Published on: April 21, 2010
Currently, activity for spotted wing drosophila (SWD), Drosophila suzukii,
in Watsonville is fairly low. A total of three females were taken out of six traps last week, and this week four females and three males were taken out of 11 traps. SWD is currently only being found in raspberries northeast of Watsonville, traps south of the city in strawberries are bare.
Furthermore, as we work with identifying SWD, it is becoming easier to separate female SWD from other vinegar fly species. The dark line delimiting the serrated edge of the ovipositor (egg laying organ) is quite obvious on many specimens under the 20x magnification available with a good hand lens. Nevertheless, it is important that researchers and other insect professionals become familiar with this identifying feature under a dissecting scope before endeavoring to do it with a hand lens.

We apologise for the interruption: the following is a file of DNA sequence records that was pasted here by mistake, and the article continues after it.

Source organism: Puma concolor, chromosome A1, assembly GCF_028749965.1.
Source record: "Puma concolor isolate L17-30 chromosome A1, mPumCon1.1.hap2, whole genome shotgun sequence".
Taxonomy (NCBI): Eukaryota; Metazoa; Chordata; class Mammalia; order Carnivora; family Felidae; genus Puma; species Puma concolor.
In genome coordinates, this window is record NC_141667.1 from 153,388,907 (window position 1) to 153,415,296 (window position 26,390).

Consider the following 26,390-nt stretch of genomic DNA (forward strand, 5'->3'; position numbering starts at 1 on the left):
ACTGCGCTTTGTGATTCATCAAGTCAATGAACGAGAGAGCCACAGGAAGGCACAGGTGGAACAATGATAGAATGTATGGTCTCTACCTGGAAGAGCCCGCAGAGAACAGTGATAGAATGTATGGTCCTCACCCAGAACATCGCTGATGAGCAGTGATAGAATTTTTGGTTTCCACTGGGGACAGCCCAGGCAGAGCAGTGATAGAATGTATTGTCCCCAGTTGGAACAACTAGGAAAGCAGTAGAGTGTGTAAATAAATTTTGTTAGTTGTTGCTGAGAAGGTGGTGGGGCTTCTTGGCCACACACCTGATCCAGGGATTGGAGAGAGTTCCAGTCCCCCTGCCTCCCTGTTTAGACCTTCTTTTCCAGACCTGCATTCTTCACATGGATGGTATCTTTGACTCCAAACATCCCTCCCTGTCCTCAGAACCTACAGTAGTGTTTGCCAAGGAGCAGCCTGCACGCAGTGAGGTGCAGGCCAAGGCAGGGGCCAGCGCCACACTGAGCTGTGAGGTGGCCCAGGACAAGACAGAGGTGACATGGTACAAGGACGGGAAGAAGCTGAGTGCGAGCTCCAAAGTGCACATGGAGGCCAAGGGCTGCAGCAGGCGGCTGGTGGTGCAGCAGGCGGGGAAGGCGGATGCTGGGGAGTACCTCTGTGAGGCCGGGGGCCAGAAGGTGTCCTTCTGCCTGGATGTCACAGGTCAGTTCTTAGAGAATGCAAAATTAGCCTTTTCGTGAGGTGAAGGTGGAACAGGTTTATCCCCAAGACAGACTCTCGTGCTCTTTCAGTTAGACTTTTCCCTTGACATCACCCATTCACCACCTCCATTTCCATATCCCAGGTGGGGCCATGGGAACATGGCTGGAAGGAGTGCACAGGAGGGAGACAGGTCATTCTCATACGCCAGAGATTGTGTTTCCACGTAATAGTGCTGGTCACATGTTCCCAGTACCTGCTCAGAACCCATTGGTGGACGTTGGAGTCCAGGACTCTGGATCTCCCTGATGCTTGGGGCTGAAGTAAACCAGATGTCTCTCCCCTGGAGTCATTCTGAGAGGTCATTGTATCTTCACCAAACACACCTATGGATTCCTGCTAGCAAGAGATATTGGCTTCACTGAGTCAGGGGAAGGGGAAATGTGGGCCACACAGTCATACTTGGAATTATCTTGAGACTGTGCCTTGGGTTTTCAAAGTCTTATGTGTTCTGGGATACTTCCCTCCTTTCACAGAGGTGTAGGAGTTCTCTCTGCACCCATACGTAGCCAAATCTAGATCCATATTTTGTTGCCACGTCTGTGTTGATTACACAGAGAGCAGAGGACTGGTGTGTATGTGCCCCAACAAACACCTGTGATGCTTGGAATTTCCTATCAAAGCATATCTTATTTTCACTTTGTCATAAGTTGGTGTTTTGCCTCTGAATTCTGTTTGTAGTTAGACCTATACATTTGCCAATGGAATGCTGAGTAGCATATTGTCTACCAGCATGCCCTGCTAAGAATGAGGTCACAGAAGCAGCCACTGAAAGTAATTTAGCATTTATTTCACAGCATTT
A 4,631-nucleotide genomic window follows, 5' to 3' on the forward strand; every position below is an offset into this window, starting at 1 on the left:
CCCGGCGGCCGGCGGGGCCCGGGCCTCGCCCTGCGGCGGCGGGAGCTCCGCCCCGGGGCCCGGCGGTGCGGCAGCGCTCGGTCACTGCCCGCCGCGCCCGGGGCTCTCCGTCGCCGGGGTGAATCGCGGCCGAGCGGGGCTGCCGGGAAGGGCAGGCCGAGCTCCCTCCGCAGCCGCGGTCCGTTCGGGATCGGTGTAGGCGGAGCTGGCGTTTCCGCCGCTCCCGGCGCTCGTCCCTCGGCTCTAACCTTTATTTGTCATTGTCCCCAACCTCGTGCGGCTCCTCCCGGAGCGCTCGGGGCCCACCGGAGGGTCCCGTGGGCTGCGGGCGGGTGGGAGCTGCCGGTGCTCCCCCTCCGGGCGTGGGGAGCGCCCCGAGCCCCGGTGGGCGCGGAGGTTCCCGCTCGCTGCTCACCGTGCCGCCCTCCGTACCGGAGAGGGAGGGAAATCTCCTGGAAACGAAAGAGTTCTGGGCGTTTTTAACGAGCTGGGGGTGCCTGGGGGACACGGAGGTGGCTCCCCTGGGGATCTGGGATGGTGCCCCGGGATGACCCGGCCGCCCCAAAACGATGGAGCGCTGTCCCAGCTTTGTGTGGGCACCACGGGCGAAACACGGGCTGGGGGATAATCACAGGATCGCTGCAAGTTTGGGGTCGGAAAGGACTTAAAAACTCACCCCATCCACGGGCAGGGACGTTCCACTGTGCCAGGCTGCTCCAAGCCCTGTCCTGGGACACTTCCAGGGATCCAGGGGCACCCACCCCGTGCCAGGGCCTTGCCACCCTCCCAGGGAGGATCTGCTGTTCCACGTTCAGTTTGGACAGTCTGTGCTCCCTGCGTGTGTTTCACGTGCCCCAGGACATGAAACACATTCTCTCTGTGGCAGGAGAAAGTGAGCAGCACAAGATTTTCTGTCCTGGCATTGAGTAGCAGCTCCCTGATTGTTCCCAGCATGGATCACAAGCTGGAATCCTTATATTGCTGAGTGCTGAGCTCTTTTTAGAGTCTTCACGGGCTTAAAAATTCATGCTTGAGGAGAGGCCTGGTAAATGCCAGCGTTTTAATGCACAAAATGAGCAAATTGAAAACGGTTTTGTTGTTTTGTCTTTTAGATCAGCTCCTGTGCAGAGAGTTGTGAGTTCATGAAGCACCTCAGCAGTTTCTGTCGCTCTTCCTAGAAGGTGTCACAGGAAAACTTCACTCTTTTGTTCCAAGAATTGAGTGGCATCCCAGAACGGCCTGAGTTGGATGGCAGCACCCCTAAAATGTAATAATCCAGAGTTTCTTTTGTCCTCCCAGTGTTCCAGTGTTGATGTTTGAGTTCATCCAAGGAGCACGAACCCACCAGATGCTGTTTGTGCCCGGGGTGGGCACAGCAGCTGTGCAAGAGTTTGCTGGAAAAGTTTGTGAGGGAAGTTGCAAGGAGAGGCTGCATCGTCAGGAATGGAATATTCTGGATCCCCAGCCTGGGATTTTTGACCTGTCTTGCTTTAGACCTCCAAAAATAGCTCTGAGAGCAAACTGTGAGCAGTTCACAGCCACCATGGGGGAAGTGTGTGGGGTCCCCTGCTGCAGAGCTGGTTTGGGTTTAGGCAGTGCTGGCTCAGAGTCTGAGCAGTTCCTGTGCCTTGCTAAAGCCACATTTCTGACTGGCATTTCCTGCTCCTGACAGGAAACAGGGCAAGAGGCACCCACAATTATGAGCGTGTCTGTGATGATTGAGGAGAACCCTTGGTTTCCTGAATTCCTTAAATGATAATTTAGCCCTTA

Photo courtesy of Martin Hauser, CDFA
Ovipositor (egg laying organ) of female spotted wing drosophila. Note dark serrations of edge of ovipositor. In nature, on a living fly, the ovipositor is held tight against the abdomen, but with serrations still fairly visible.
Photo courtesy Martin Hauser, CDFA
Less pronounced ovipositor of non economic (non damaging) species Drosophila simulans. Subsequently, this species is not able to lay eggs in the firmer flesh of pre-harvest fruit.